How do you stay fashionably warm in winter?
November 5, 2010 8:35 AM   Subscribe

I started dressing more fashionably in the last year; ditching my Kohls and Sears wardrobe for Banana Republic, J Crew, and Ann Taylor. Overall I'm pleased with my new wardrobe, but I have not figured out what to do for winter! I live in New England where it gets COLD and those thin little "sweaters" that BR and J Crew like so much don't cut it. Last winter I looked great but was frequently cold. Should I just go to LL Bean, or is there some winter fashion secret?
posted by klao to Clothing, Beauty, & Fashion (32 answers total) 53 users marked this as a favorite
It might help to know if you're a male or female.
Generally speaking, your best bet is to layer like crazy. J Crew does sell heavier weight outerwear, which is pricey, but will last you a good while. Given the other stores you mention, LL Bean would be a serious stylistic clash.
posted by Gilbert at 8:41 AM on November 5, 2010

I'm assuming you're a woman based on the Ann Taylor reference.

Banana Republic sells fashionable winter clothing. See, for example, this wool jacket.
posted by dfriedman at 8:42 AM on November 5, 2010

I wear tights, layer, etc, but below freezing, I wear a big one of these over my fabulous outfits. That takes care of being cold outside.
posted by ThePinkSuperhero at 8:43 AM on November 5, 2010

Since OP said "Ann Taylor" I'm guessing she's female.

My answer to you: layers.

Wear a camisole. Also, long underwear. Tops and bottoms.

Keep your torso warm and wear thick socks. No one will know what you have on under your fashionable sweaters.
posted by morganannie at 8:43 AM on November 5, 2010 [1 favorite]

Layers. Go to anthropologie and check out how they do layers - a cardy over a cami over a long-sleeved t with a scarf, leggings and over the thigh socks with a skirt and boots. Or a tank top with a dress over it and a cardy over that.

I sometimes wear silk long underwear if I'm freezing. If you're a skirt and dress girl like me, thigh high socks (sockdreams is so good), cute scarves, and fingerless gloves are fashiony and give that extra little layer of warmth.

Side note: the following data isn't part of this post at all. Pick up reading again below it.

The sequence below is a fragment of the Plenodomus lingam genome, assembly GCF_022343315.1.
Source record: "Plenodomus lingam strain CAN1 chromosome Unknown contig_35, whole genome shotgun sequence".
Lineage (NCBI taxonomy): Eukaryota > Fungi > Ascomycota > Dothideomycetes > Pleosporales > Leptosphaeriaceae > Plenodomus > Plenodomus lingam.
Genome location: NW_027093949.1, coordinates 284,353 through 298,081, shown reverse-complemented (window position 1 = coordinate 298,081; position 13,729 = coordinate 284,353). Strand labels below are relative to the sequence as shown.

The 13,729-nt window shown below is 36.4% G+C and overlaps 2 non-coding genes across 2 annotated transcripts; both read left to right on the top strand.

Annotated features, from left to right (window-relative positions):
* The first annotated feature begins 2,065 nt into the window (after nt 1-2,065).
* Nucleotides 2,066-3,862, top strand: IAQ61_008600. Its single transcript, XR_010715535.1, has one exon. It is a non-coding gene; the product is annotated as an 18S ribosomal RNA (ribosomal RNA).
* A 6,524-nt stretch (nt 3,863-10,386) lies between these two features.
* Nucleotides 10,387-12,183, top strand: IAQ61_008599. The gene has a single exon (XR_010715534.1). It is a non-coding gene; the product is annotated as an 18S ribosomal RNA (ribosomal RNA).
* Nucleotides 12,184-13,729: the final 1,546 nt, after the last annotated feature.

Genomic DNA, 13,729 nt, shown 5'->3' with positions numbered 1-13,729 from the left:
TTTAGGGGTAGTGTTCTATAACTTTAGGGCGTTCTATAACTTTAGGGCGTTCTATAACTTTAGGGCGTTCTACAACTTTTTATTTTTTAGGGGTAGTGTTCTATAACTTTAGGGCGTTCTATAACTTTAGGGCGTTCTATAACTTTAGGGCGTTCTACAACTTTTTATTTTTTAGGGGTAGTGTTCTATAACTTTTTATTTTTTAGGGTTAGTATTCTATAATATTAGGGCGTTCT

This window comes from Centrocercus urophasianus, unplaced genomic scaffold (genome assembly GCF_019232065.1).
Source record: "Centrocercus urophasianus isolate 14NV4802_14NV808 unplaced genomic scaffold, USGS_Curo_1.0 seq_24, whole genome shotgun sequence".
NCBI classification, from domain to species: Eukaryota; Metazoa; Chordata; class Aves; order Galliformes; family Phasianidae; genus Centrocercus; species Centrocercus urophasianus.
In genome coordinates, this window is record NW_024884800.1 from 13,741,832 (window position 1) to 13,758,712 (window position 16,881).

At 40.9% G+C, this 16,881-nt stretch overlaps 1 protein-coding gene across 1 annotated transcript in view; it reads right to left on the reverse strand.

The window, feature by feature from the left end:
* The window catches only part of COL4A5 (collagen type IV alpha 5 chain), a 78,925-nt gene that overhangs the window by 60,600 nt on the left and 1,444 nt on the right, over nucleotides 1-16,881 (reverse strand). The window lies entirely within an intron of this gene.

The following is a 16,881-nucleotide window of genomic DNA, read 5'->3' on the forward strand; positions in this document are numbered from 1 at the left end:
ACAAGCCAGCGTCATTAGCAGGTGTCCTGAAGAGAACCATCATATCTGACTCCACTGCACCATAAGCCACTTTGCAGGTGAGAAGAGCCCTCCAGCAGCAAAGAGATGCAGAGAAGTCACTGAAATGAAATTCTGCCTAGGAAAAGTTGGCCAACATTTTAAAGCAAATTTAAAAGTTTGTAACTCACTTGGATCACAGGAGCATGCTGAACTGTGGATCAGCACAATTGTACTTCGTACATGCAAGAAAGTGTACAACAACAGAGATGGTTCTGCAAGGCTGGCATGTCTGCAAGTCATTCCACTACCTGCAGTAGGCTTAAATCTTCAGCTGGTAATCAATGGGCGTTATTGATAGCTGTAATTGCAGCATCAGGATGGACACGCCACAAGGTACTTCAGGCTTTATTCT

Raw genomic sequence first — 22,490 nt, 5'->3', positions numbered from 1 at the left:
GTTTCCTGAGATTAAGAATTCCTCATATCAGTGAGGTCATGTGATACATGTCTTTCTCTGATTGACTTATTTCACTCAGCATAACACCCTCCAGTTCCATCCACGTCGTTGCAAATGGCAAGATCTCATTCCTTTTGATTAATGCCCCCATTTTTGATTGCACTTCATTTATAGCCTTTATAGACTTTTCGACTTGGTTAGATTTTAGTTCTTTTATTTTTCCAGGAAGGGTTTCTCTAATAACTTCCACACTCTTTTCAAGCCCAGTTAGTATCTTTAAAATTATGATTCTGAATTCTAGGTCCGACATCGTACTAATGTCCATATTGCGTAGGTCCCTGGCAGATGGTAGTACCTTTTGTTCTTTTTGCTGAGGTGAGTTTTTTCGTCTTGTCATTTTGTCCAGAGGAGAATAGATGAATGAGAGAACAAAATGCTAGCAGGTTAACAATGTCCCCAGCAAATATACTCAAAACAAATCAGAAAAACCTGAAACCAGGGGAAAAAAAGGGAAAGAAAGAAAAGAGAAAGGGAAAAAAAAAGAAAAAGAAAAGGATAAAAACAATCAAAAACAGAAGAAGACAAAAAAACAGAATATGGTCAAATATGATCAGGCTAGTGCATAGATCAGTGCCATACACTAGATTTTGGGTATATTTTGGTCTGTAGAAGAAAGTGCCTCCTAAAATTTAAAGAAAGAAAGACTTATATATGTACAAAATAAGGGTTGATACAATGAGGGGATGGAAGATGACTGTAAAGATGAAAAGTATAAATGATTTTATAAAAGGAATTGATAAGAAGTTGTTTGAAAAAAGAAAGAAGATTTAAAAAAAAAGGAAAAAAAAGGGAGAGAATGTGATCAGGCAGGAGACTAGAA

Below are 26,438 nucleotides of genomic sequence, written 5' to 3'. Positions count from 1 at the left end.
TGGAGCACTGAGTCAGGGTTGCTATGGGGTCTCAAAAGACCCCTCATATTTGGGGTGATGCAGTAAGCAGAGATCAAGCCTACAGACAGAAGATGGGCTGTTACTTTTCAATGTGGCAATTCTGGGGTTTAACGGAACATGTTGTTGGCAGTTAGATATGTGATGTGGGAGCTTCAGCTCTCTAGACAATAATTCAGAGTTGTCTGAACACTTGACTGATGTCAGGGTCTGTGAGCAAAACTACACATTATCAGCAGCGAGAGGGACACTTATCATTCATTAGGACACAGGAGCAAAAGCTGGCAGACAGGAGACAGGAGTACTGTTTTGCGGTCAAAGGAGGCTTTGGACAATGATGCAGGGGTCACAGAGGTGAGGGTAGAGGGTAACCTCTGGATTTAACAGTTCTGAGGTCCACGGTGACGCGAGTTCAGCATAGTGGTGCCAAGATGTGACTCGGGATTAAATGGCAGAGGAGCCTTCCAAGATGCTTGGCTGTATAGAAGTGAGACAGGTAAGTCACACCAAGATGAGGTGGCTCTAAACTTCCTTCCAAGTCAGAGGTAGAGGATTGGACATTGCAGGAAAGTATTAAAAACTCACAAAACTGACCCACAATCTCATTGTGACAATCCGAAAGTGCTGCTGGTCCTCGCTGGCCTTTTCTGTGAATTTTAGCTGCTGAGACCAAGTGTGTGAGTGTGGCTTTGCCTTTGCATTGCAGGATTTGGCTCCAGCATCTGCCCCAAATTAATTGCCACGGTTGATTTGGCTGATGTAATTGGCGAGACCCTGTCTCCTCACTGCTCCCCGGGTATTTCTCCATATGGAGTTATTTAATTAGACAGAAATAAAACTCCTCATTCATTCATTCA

posted by iconomy at 8:45 AM on November 5, 2010

Thin long underwear is the secret. I adore microweight SmartWool. Silk is also quite lovely.
posted by advicepig at 8:46 AM on November 5, 2010 [2 favorites]

Layering is the winter fashion secret. So is not giving a damn and putting on as much bulky warm stuff as you need. Keep the bottom two layers fashionable (a button down and a thin sweater, something similar) and pile whatever you need on top. Then, when you're inside, you can shed layers down to the fashionable ones and leave your purpose-driven clothes in the coat closet.

Also, silk long underwear is brilliant. This is something you do indeed go to LL Bean for. They also have some rather jaunty pieces these days, if you choose wisely and don't buy Mom Jeans.

Hats are vital. If you worry about hats not being stylish enough, go the classic alternative route and choose the ugliest hat in the land. One of those fuzzy bomber hats are excellent, and my favorite is the knitted alpaca toque with ear flaps and pompoms. If you don't try to match your hat at all, you can normally pull it off with aplomb. It's when you try to get all cutesy with hats that they go wrong. Also you can get a thin beanie and wear that under your hat for added warmth.
posted by Mizu at 8:47 AM on November 5, 2010 [2 favorites]

You do have to layer like crazy, which is hard because JCrew and its like are not really cut to accommodate underthings. You also have to pay more attention to fabric content. A thin wool/merino/cashmere sweater, or even a silk one, is significantly warmer than one that is primarily cotton or acrylic sweater.

Icebreaker makes very warm and very thin underlayers of merino wool, which for most people is not itchy. I find their outerlayers very fashionable as well, but you may not. Silk underwear also adds warmth without bulk.

Wear more than one pair of tights and even socks over your tights under your boots.

Cultivate a sense of style that includes pashminas or wool wraps. Again, go for wool over viscose and you'll stay very warm.

Once you're standing on a street corner, waiting for a bus, in 10 degree weather, however, most fashion bets are off. Unless you're wearing real fur, you're probably only truly warm if you look like a bag lady.